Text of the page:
Tolkien Gateway


(Difference between revisions)
m (Other versions of the Legendarium: stylistic tweak)
m (Added notoc)
Line 1: Line 1:
{{disambig-more|Rog|[[Rog (disambiguation)]]}}
{{disambig-more|Rog|[[Rog (disambiguation)]]}}
{{elves infobox
{{elves infobox

Revision as of 16:50, 4 June 2020

The name Rog refers to more than one character, item or concept. For a list of other meanings, see Rog (disambiguation).
Natalie Chen - Rog.jpg
Biographical Information
Other namesRôg
TitlesLord of the House of the Hammer of Wrath
DeathKilled in the Fall of Gondolin
Physical Description
WeaponryHammer and shield
GalleryImages of Rog

Rog was the name of an Elf-lord of Gondolin according to the early version of the Legendarium in The Book of Lost Tales.[1]


Rog was a blacksmith, and chief of the Folk of the Hammer of Wrath. He was considered the strongest of the Noldoli, and was like considered third greatest in valour. He led his people against the Balrogs and the Orcs during the Fall of Gondolin after the Gate was broken. Later during the battle he stirred his kindred against the Balrogs with words of passion, and though many were slain, they slew a number of the fiery creatures "that... was a marvel and dread to the hosts of Melko, for ere that day never had any Balrogs been slain by the hand of Elves or Men". But the House of the Hammer of Wrath were hemmed in, and every one of them perished, including Rog.[1]


The name Rog, in earlier writings Rôg, seems curious as a name for an elf-lord of Gondolin: no other one-syllable names appear in other writings.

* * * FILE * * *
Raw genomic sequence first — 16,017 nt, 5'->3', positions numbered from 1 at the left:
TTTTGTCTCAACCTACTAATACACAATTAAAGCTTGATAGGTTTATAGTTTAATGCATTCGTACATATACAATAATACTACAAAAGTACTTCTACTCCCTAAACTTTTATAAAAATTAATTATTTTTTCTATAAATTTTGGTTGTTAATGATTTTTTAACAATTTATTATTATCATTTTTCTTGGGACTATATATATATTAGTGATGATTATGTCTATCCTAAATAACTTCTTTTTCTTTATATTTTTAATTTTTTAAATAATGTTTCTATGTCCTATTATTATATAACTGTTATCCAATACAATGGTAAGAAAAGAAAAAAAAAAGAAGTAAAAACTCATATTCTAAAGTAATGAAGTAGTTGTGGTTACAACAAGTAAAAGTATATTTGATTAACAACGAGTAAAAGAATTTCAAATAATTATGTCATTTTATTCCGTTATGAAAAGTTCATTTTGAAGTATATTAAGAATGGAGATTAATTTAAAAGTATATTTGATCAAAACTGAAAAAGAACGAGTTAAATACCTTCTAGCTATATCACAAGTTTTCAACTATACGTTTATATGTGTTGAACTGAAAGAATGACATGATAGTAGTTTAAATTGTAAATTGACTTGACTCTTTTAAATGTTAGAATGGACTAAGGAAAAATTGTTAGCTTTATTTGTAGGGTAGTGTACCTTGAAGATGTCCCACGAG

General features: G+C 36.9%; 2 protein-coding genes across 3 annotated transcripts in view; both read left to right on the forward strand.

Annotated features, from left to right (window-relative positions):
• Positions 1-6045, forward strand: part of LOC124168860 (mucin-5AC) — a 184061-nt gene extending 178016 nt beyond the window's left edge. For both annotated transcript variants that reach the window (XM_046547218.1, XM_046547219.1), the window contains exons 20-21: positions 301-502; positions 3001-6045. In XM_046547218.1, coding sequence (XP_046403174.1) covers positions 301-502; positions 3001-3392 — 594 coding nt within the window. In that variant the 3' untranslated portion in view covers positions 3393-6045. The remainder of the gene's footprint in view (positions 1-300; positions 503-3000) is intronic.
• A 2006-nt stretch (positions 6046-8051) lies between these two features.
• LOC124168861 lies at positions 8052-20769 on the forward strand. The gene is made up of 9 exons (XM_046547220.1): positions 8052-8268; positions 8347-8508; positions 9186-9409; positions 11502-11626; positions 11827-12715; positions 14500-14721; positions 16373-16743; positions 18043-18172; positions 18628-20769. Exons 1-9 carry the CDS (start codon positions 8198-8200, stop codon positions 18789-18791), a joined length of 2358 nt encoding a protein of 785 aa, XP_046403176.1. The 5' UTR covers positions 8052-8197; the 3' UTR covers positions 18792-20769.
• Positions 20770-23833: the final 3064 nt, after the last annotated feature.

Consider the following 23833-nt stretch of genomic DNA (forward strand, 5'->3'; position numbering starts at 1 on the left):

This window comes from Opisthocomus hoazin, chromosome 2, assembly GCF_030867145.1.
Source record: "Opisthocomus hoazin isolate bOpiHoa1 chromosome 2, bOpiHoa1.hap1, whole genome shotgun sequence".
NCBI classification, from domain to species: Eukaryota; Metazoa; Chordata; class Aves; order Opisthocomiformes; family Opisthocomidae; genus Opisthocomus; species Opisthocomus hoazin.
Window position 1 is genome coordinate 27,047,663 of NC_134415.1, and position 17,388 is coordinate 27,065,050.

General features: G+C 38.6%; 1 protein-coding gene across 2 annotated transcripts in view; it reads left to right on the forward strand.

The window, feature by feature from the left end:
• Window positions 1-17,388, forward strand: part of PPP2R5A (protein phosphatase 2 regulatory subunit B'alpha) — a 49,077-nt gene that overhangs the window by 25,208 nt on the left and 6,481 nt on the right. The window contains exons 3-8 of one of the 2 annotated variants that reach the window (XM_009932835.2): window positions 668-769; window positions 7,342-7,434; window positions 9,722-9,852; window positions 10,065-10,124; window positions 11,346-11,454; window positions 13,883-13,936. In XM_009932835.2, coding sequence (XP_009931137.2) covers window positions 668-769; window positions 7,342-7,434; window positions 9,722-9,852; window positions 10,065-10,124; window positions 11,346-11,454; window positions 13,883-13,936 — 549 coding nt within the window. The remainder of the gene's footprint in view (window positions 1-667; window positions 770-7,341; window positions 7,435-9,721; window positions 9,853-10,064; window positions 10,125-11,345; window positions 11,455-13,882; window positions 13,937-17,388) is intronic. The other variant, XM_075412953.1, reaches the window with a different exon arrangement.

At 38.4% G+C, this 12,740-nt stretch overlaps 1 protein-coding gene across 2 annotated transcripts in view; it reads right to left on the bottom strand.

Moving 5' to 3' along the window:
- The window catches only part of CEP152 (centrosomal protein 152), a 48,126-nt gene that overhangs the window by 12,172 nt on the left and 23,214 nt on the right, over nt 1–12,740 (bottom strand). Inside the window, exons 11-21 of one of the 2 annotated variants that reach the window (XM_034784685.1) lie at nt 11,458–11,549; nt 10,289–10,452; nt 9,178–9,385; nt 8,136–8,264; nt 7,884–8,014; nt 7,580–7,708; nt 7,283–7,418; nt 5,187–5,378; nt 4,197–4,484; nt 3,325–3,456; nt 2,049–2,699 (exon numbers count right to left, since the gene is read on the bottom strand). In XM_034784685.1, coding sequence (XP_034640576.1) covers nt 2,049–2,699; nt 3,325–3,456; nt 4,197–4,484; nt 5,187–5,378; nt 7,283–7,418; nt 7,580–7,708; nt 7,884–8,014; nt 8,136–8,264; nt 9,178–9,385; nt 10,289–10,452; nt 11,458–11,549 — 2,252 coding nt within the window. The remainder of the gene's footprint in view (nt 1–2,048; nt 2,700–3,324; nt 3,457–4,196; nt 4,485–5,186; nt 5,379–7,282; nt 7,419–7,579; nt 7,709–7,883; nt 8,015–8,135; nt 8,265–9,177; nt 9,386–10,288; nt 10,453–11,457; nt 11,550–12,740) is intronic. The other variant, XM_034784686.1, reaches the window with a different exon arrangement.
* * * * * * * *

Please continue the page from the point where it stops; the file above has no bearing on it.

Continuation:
The meaning or etymology of the name is unclear, and in the context of the later works it would mean "demon" as an element in Balrog.[2][3] But the early Gnomish Lexicon gives an adjetive: rôg, rog ("doughty, strong"), related with arog ("swift, rushing") and raug of the same meaning.[4] The Qenya form of his name was Rōka.[5]

Other versions of the Legendarium

Rog's death "without the walls" is mentioned in the Quenta Noldorinwa,[6] which was the main text used by Christopher Tolkien for the edition of the chapter "Of Tuor and the Fall of Gondolin" in his Silmarillion. However, Christopher removed the mention of this character, explaining that his father would likely not have used that out of phase name.[7]


  1. 1.0 1.1 J.R.R. Tolkien, Christopher Tolkien (ed.), The Book of Lost Tales Part Two, "III. The Fall of Gondolin", pp. 174-80
  2. J.R.R. Tolkien, Christopher Tolkien (ed.), The Lost Road and Other Writings, Part Three: "The Etymologies", entry "RUK"
  3. J.R.R. Tolkien, Christopher Tolkien (ed.), The War of the Jewels, "Part Four. Quendi and Eldar", p. 415
  4. J.R.R. Tolkien, Christopher Tolkien (ed.), The Book of Lost Tales Part Two, "Appendix: Names in the Lost Tales – Part II", p. 347
  5. J.R.R. Tolkien, "The Alphabet of Rúmil & Early Noldorin Fragments", in Parma Eldalamberon XIII (edited by Carl F. Hostetter, Christopher Gilson, Arden R. Smith, Patrick H. Wynne, and Bill Welden), p. 104
  6. J.R.R. Tolkien, Christopher Tolkien (ed.), The Shaping of Middle-earth, "III. The Quenta", p. 144
  7. J.R.R. Tolkien, Christopher Tolkien (ed.), The Book of Lost Tales Part Two, "III. The Fall of Gondolin": "Notes and Commentary", p. 211 (footnote)